Figure 5: The nuclear export of E. sinensis SOX14A and SOX14B are dependent on the NES signal and can be inhibited by LMB. A. Alignment of the potential NES in SOX14A and SOX14B with the conserved leucine-rich NES sequences of hSOX9, hSOX10 and hSOX2. B. Schematic representations of the different mutant NES sequences in the expression plasmid constructs, which are indicated as SOX14A/B NES, NES L-A and NES 2L-2A, respectively. C and D. 293T cells were transiently transfected with SOX14A/B WT, HMG box, ΔNLS1, ΔNLS2, ΔNLS1-2, NES, NES L-A and NES 2L-2A EGFP (green) fusion plasmids and cultured for 24h. Before harvest, the leptomycin B (5.0 ng/ml; +LMB) were added into the cells for 3h before fixing. In the control, no leptomycin B (-LMB) were used. 293T cells were stained with DAPI (blue) to visualize the nucleus, and the EGFP/RFP subcellular distributions were analyzed by confocal laser scanning microscopy for subsequent fluorescence analyses. The scale bar represents 10μm.
To further address this question, we generated different SOX14A/B HMG box mutant fusion protein constructs and examined the subcellular locations of each fusion protein in 293T cells (Figure 5B). The full-length SOX14A-EGFP fusion proteins were located in both the nucleus and the cytoplasm (Figure 5C), but when the nuclear export was inhibited by LMB, SOX14A-EGFP proteins were accumulated in the nucleus (Figure 5C). This result indicates that SOX14A proteins are able to transport from the nucleus to the cytoplasm via the CRM1-mediate mechanism. The SOX14A HMG box fusion proteins also show a similar phenotype. SOX14A ΔNLS1, ΔNLS2, and ΔNLS1-2 are all seen to be accumulated in the nucleus, but upon deletion of nuclear localization signals the nuclear import of the fusion proteins is partially decreased (Figure 5C, Figure 6A). These results consolidate the existence of potential CRM1-dependent nuclear export signals in the HMG box of SOX14A.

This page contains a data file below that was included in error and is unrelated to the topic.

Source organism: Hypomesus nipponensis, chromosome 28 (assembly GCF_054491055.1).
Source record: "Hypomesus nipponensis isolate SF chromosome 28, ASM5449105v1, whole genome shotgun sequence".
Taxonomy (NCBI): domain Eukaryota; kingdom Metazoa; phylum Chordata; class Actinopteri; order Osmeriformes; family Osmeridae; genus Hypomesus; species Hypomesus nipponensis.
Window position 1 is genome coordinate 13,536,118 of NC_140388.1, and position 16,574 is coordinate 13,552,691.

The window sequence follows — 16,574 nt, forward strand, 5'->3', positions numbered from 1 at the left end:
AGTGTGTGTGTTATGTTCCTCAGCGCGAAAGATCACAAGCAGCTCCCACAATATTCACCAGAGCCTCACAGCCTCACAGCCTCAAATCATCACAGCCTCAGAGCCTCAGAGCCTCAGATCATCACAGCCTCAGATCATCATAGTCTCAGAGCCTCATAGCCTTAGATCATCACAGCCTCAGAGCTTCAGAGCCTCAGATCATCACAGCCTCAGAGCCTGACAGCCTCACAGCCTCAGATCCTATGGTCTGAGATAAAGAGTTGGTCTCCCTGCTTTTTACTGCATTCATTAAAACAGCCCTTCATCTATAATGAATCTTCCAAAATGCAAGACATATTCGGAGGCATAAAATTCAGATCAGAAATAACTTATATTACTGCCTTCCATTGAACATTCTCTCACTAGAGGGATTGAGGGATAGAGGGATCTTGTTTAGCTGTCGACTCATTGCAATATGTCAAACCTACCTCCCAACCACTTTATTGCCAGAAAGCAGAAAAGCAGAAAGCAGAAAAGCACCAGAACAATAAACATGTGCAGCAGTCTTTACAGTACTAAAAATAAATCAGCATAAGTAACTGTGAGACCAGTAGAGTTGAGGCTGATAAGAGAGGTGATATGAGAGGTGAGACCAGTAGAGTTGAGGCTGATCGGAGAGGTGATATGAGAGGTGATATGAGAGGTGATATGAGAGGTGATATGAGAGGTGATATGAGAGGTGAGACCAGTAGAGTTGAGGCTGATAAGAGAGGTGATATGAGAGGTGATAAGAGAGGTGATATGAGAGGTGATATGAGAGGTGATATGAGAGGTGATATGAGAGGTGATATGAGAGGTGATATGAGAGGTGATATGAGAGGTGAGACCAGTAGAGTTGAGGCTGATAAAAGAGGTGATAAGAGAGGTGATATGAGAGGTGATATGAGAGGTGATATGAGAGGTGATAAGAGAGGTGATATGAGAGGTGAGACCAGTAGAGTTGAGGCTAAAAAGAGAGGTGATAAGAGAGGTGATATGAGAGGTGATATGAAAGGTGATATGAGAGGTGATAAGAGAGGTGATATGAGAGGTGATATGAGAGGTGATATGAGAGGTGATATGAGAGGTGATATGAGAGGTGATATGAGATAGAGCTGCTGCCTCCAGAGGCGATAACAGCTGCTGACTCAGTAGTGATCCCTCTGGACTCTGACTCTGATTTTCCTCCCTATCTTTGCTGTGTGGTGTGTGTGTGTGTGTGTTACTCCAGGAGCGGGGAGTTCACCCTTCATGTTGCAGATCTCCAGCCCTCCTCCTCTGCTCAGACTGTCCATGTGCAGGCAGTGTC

Figure 6: The ratios of different subcellular locations of SOX14A/B-EGFP/RFP fusion proteins in 293T cells. A and B. Quantification of the total cell numbers of wild type or mutant SOX14A/B-EGFP/RFP locations in the nucleus and the cytoplasm from three independent experiments. The total numbers of the different types were shown as the percentage (%) in the tables. Four different kinds of cells are counted and the ratio of each kind are indicated, including nucleus (N), nucleus more than cytoplasm (N>C), cytoplasm more than nucleus (C>N), cytoplasm (C). Total cells from three independent experiments were collected and analysis for the distribution of fluorescent proteins in nucleus or cytoplasm by ImageJ software and Microsoft Excel tools.
The full-length SOX14B-RFP proteins were mainly located in the nucleus of transfected 293T cells (Figure 5D). The SOX14B-RFP were restricted in the nucleus when treated with LMB (5.0 ng/ml) for 3 h before fixing (Figure 5D). We found that the deletion of the nuclear localization signals could dramatically decrease the nuclear import of SOX14B ΔNLS1, ΔNLS2, and ΔNLS1-2 fusion proteins (Figure 5D). When these cells were treated with LMB, which inhibits the CRM1-mediated nuclear export pathway, these fusion proteins displayed a tendency to accumulate in the nucleus of cultured cells (Figure 5D, Figure 6).
The nuclear export signal (NES) located in the HMG box of SOX14A/B is responsible for nuclear export